Service to honour pit disaster 150 years on

A memorial service to commemorate the 150th anniversary of a colliery disaster which killed 22 miners will be held on Monday.

COPYRIGHT TIM STURGESS EXPRESS AND STAR 18/03/03                                                                                                                      A scene depicting the Pelsall Hall colliery disaster of 1872 on the sister Dora statue , Walsall town centre.
COPYRIGHT TIM STURGESS EXPRESS AND STAR 18/03/03 A scene depicting the Pelsall Hall colliery disaster of 1872 on the sister Dora statue , Walsall town centre.

The miners, aged from 13 to 89, perished when Pelsall Hall Colliery near Walsall was hit by flooding on November 14, 1872.

A service will be held at 11am to remember the miners at St Michael's and All Angels' Church in the village.

A wreath and 22 mixed-colour carnations – representing each of the miners killed ­– will be laid at the miners' memorial in the churchyard.

The service, attended by both adults and schoolchildren, is held each year.

Sim Mayou, of Pelsall Civic Heritage Trust, said he was hoping this year's commemoration would be extra well attended.

He said the Mayor of Walsall, Councillor Rose Martin, would be attending Monday's event.

"I think it's going to be very special, a bit bigger than on previous occasions," he said.

Mr Mayou, whose father Bertie was a miner, said pupils from St Michael and All Angels CE Primary School, Pelsall Village School and Ryders Hayes Primary School normally attended the service.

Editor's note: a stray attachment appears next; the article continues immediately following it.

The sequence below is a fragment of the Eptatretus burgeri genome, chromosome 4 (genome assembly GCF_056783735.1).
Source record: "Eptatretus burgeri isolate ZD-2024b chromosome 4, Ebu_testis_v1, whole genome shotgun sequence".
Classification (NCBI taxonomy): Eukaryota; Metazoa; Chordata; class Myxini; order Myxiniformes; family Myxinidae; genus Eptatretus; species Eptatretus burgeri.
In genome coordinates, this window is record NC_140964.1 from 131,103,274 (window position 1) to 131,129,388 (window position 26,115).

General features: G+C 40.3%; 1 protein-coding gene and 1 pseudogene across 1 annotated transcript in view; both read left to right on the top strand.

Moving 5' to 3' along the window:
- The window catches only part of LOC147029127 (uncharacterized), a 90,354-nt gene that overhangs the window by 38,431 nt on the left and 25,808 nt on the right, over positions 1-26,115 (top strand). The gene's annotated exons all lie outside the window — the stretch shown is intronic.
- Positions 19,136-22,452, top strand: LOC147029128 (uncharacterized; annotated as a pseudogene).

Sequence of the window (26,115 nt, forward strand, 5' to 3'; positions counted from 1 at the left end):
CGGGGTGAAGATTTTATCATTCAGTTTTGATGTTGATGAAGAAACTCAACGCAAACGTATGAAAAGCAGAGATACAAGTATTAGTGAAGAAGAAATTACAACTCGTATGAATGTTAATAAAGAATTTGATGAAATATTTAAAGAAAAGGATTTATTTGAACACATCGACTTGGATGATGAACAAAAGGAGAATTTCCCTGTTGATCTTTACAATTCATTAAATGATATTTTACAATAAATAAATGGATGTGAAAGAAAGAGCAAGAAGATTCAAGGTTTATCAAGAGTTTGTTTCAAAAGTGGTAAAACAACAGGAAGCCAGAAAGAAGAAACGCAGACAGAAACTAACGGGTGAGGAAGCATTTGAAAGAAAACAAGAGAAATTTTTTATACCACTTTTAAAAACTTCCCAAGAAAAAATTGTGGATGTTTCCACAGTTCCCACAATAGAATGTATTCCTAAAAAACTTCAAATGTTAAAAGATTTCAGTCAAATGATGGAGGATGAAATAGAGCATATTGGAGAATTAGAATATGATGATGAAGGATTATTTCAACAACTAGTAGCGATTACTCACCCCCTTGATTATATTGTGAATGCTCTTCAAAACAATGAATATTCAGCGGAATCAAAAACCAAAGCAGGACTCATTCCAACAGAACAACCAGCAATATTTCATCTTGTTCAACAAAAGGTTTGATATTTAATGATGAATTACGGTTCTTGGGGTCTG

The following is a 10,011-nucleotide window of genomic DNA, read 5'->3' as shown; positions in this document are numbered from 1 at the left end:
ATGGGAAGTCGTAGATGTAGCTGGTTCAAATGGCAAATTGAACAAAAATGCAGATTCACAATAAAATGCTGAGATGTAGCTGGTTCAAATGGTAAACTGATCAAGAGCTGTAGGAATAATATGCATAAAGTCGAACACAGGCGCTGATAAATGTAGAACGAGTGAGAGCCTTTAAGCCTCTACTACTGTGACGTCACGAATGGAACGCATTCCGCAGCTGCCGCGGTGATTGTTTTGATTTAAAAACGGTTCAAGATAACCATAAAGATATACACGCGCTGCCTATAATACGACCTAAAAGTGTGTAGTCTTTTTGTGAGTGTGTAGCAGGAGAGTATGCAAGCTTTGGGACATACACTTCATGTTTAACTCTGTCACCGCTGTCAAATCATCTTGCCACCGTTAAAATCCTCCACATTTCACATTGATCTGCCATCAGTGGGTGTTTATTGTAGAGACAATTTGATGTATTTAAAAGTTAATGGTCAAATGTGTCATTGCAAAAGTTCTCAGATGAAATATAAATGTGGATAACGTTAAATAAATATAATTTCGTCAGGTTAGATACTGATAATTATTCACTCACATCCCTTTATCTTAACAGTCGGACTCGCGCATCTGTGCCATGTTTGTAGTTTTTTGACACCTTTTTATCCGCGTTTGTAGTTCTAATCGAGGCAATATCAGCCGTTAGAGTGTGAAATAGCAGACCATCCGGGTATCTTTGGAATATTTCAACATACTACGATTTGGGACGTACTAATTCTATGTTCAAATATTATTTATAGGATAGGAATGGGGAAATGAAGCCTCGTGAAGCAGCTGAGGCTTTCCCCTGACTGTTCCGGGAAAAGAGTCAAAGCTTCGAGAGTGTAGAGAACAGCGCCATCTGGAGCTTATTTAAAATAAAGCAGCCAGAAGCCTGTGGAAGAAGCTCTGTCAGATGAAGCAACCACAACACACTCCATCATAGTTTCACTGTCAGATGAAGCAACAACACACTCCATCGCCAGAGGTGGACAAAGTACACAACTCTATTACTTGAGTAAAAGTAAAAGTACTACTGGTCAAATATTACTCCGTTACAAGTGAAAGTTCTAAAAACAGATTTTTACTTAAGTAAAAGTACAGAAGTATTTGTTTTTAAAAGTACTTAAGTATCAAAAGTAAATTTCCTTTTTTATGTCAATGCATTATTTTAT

"Knowing the situations they worked under I always feel close to miners," said Mr Mayou, who served in the Royal Navy.

“One of the tunnels was full of water and 22 men died, one as young as 13.

“I felt that we should show our appreciation and show we remember these people."

The flooding began when miner Michael Cash swung his pick into the coal face at about 9am.

The trickle of water quickly developed into a full flood as water from a previous unknown working flowed out.

Approximately 35 men and boys were working below, and were heard crying out 'we sahll all be drowned' on the bank above.

Manager Charles Sankey went down in the cage and managed to rescue 10 of the men, but 22 of them were trapped below as the water continued to rise.

The next days saw frantic efforts to pump the water out of the pit, but the efforts proved futile.

The disaster is depicted on an engraving on the side of Walsall's famous statue to nursing pioneer Sister Dora.

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